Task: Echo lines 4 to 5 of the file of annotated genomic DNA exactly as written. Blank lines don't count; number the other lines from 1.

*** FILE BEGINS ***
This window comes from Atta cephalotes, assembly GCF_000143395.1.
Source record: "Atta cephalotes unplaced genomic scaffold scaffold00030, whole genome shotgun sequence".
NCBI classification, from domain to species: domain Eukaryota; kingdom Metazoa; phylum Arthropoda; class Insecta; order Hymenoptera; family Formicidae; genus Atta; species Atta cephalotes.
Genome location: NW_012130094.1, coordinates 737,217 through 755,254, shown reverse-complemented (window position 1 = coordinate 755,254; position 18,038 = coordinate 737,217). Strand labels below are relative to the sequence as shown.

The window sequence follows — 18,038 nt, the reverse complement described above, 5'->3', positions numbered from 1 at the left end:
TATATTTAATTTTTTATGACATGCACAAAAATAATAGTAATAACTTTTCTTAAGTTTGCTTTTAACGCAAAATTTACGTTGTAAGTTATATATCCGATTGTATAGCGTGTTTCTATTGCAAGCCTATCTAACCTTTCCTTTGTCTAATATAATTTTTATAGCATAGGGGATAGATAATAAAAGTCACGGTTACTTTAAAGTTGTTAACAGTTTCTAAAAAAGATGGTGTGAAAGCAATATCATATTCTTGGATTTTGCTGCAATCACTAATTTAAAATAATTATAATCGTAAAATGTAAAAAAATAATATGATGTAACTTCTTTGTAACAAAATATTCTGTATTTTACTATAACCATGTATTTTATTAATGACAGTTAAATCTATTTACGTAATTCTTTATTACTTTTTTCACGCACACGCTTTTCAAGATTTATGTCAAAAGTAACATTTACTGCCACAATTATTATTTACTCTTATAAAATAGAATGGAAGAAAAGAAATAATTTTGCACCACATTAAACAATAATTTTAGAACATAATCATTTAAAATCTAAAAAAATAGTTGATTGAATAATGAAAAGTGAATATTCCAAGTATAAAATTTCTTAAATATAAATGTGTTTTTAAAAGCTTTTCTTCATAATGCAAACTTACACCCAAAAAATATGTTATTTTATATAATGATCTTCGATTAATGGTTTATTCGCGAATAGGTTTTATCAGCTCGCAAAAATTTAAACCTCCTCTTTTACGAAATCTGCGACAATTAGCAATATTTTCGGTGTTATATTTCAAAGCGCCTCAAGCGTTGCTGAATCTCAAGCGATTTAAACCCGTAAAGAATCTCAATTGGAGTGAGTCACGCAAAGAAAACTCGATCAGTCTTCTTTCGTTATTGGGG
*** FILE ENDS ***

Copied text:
Genome location: NW_012130094.1, coordinates 737,217 through 755,254, shown reverse-complemented (window position 1 = coordinate 755,254; position 18,038 = coordinate 737,217). Strand labels below are relative to the sequence as shown.

The window sequence follows — 18,038 nt, the reverse complement described above, 5'->3', positions numbered from 1 at the left end: